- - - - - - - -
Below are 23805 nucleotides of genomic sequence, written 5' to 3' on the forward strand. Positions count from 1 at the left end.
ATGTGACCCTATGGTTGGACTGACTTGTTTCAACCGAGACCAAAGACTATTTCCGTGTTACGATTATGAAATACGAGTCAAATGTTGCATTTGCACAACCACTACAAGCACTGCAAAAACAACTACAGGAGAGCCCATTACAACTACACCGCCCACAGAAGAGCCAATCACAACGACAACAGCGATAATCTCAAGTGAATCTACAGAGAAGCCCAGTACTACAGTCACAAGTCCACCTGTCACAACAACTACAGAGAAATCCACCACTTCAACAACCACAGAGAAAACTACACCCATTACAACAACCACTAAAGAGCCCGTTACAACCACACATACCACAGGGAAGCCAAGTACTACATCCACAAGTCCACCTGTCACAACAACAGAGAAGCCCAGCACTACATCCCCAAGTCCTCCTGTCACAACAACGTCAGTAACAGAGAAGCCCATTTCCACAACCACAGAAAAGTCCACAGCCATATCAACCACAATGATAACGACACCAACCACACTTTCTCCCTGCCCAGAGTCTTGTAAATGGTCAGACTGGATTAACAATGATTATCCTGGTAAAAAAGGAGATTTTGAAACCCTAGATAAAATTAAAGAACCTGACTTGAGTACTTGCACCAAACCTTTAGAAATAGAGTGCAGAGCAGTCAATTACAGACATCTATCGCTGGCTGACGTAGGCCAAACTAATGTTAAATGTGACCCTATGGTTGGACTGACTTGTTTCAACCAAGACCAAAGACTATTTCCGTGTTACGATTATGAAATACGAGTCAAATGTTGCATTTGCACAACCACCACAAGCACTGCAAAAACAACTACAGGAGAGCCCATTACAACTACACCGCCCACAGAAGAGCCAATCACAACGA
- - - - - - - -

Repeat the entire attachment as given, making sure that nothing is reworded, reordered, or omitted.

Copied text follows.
Below are 23805 nucleotides of genomic sequence, written 5' to 3' on the forward strand. Positions count from 1 at the left end.
ATGTGACCCTATGGTTGGACTGACTTGTTTCAACCGAGACCAAAGACTATTTCCGTGTTACGATTATGAAATACGAGTCAAATGTTGCATTTGCACAACCACTACAAGCACTGCAAAAACAACTACAGGAGAGCCCATTACAACTACACCGCCCACAGAAGAGCCAATCACAACGACAACAGCGATAATCTCAAGTGAATCTACAGAGAAGCCCAGTACTACAGTCACAAGTCCACCTGTCACAACAACTACAGAGAAATCCACCACTTCAACAACCACAGAGAAAACTACACCCATTACAACAACCACTAAAGAGCCCGTTACAACCACACATACCACAGGGAAGCCAAGTACTACATCCACAAGTCCACCTGTCACAACAACAGAGAAGCCCAGCACTACATCCCCAAGTCCTCCTGTCACAACAACGTCAGTAACAGAGAAGCCCATTTCCACAACCACAGAAAAGTCCACAGCCATATCAACCACAATGATAACGACACCAACCACACTTTCTCCCTGCCCAGAGTCTTGTAAATGGTCAGACTGGATTAACAATGATTATCCTGGTAAAAAAGGAGATTTTGAAACCCTAGATAAAATTAAAGAACCTGACTTGAGTACTTGCACCAAACCTTTAGAAATAGAGTGCAGAGCAGTCAATTACAGACATCTATCGCTGGCTGACGTAGGCCAAACTAATGTTAAATGTGACCCTATGGTTGGACTGACTTGTTTCAACCAAGACCAAAGACTATTTCCGTGTTACGATTATGAAATACGAGTCAAATGTTGCATTTGCACAACCACCACAAGCACTGCAAAAACAACTACAGGAGAGCCCATTACAACTACACCGCCCACAGAAGAGCCAATCACAACGA